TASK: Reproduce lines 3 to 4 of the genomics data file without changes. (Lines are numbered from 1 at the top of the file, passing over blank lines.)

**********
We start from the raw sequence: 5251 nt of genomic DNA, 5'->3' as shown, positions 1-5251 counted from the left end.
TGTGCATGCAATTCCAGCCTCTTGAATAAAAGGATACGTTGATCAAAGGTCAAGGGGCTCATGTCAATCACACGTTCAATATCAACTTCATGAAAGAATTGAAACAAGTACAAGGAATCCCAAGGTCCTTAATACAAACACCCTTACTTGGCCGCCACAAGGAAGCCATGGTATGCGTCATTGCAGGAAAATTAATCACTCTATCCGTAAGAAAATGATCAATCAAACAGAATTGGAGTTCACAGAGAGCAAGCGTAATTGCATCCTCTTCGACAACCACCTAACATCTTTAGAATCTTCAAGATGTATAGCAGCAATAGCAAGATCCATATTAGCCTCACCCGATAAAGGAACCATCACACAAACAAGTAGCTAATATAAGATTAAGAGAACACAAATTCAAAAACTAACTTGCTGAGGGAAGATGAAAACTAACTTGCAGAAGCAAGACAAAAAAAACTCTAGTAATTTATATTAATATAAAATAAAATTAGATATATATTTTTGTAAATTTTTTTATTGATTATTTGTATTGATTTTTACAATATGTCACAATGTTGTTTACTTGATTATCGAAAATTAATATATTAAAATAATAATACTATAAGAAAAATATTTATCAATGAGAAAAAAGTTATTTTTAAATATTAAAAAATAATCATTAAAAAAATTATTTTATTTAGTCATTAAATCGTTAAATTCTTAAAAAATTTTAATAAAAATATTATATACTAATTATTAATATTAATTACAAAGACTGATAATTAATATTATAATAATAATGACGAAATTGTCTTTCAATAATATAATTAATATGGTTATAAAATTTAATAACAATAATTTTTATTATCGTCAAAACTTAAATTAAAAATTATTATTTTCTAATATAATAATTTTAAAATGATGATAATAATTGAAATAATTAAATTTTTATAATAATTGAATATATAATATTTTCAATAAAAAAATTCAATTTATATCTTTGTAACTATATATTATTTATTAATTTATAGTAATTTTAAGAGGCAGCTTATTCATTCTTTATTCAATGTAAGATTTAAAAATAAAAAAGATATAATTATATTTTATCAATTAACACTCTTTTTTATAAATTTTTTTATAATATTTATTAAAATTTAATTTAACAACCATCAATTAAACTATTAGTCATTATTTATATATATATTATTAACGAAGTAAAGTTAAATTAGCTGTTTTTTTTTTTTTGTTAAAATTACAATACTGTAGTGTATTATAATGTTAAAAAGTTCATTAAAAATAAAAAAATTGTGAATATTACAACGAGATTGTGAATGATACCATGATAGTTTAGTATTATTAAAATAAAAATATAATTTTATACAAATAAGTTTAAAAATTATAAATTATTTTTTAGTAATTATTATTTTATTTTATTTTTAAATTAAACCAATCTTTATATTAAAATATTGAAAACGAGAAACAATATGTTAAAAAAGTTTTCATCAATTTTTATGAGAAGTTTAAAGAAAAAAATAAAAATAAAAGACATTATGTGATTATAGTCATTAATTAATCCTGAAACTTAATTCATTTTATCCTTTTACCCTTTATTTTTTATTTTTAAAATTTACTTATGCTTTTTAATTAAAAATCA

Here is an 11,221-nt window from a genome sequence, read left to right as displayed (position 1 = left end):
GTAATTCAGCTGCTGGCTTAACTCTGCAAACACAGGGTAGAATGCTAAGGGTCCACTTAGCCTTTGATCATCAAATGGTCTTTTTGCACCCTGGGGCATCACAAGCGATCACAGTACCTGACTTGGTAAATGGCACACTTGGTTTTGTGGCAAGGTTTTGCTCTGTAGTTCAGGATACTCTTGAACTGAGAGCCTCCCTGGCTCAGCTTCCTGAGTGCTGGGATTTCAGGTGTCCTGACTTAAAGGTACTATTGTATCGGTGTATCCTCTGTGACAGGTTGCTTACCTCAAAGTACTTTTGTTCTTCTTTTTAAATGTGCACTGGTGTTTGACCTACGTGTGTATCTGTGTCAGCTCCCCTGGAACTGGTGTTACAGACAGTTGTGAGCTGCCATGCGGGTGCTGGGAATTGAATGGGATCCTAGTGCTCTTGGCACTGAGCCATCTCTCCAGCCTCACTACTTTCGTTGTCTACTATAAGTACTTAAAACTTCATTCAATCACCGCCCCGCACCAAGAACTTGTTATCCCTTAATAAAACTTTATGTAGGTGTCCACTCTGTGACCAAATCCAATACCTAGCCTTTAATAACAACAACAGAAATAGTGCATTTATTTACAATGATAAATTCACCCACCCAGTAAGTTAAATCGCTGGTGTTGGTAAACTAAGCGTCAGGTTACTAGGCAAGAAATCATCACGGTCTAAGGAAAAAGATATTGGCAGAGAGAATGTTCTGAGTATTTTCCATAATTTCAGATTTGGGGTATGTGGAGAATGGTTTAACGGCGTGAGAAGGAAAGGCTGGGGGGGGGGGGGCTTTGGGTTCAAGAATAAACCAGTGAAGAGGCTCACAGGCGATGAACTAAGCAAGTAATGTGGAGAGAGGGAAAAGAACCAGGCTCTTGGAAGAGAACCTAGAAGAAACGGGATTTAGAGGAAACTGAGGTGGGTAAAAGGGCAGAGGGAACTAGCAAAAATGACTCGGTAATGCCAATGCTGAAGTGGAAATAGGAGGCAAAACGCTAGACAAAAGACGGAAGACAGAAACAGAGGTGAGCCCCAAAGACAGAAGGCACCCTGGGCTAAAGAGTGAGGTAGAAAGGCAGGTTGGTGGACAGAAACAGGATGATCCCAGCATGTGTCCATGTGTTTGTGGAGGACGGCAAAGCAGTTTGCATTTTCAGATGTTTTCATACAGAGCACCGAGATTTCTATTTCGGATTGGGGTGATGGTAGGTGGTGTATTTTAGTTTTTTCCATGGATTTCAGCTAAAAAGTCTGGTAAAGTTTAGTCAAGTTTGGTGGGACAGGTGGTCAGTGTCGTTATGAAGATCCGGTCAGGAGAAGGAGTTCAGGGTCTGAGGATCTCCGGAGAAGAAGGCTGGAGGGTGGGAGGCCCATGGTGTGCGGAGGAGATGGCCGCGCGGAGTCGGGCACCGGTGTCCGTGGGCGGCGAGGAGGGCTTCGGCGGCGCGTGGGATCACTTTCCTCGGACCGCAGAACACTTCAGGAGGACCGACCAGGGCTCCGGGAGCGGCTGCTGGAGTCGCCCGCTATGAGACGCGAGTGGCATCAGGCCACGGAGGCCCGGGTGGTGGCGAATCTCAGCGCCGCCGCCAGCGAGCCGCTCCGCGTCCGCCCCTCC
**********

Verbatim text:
Here is an 11,221-nt window from a genome sequence, read left to right as displayed (position 1 = left end):
GTAATTCAGCTGCTGGCTTAACTCTGCAAACACAGGGTAGAATGCTAAGGGTCCACTTAGCCTTTGATCATCAAATGGTCTTTTTGCACCCTGGGGCATCACAAGCGATCACAGTACCTGACTTGGTAAATGGCACACTTGGTTTTGTGGCAAGGTTTTGCTCTGTAGTTCAGGATACTCTTGAACTGAGAGCCTCCCTGGCTCAGCTTCCTGAGTGCTGGGATTTCAGGTGTCCTGACTTAAAGGTACTATTGTATCGGTGTATCCTCTGTGACAGGTTGCTTACCTCAAAGTACTTTTGTTCTTCTTTTTAAATGTGCACTGGTGTTTGACCTACGTGTGTATCTGTGTCAGCTCCCCTGGAACTGGTGTTACAGACAGTTGTGAGCTGCCATGCGGGTGCTGGGAATTGAATGGGATCCTAGTGCTCTTGGCACTGAGCCATCTCTCCAGCCTCACTACTTTCGTTGTCTACTATAAGTACTTAAAACTTCATTCAATCACCGCCCCGCACCAAGAACTTGTTATCCCTTAATAAAACTTTATGTAGGTGTCCACTCTGTGACCAAATCCAATACCTAGCCTTTAATAACAACAACAGAAATAGTGCATTTATTTACAATGATAAATTCACCCACCCAGTAAGTTAAATCGCTGGTGTTGGTAAACTAAGCGTCAGGTTACTAGGCAAGAAATCATCACGGTCTAAGGAAAAAGATATTGGCAGAGAGAATGTTCTGAGTATTTTCCATAATTTCAGATTTGGGGTATGTGGAGAATGGTTTAACGGCGTGAGAAGGAAAGGCTGGGGGGGGGGGGGCTTTGGGTTCAAGAATAAACCAGTGAAGAGGCTCACAGGCGATGAACTAAGCAAGTAATGTGGAGAGAGGGAAAAGAACCAGGCTCTTGGAAGAGAACCTAGAAGAAACGGGATTTAGAGGAAACTGAGGTGGGTAAAAGGGCAGAGGGAACTAGCAAAAATGACTCGGTAATGCCAATGCTGAAGTGGAAATAGGAGGCAAAACGCTAGACAAAAGACGGAAGACAGAAACAGAGGTGAGCCCCAAAGACAGAAGGCACCCTGGGCTAAAGAGTGAGGTAGAAAGGCAGGTTGGTGGACAGAAACAGGATGATCCCAGCATGTGTCCATGTGTTTGTGGAGGACGGCAAAGCAGTTTGCATTTTCAGATGTTTTCATACAGAGCACCGAGATTTCTATTTCGGATTGGGGTGATGGTAGGTGGTGTATTTTAGTTTTTTCCATGGATTTCAGCTAAAAAGTCTGGTAAAGTTTAGTCAAGTTTGGTGGGACAGGTGGTCAGTGTCGTTATGAAGATCCGGTCAGGAGAAGGAGTTCAGGGTCTGAGGATCTCCGGAGAAGAAGGCTGGAGGGTGGGAGGCCCATGGTGTGCGGAGGAGATGGCCGCGCGGAGTCGGGCACCGGTGTCCGTGGGCGGCGAGGAGGGCTTCGGCGGCGCGTGGGATCACTTTCCTCGGACCGCAGAACACTTCAGGAGGACCGACCAGGGCTCCGGGAGCGGCTGCTGGAGTCGCCCGCTATGAGACGCGAGTGGCATCAGGCCACGGAGGCCCGGGTGGTGGCGAATCTCAGCGCCGCCGCCAGCGAGCCGCTCCGCGTCCGCCCCTCC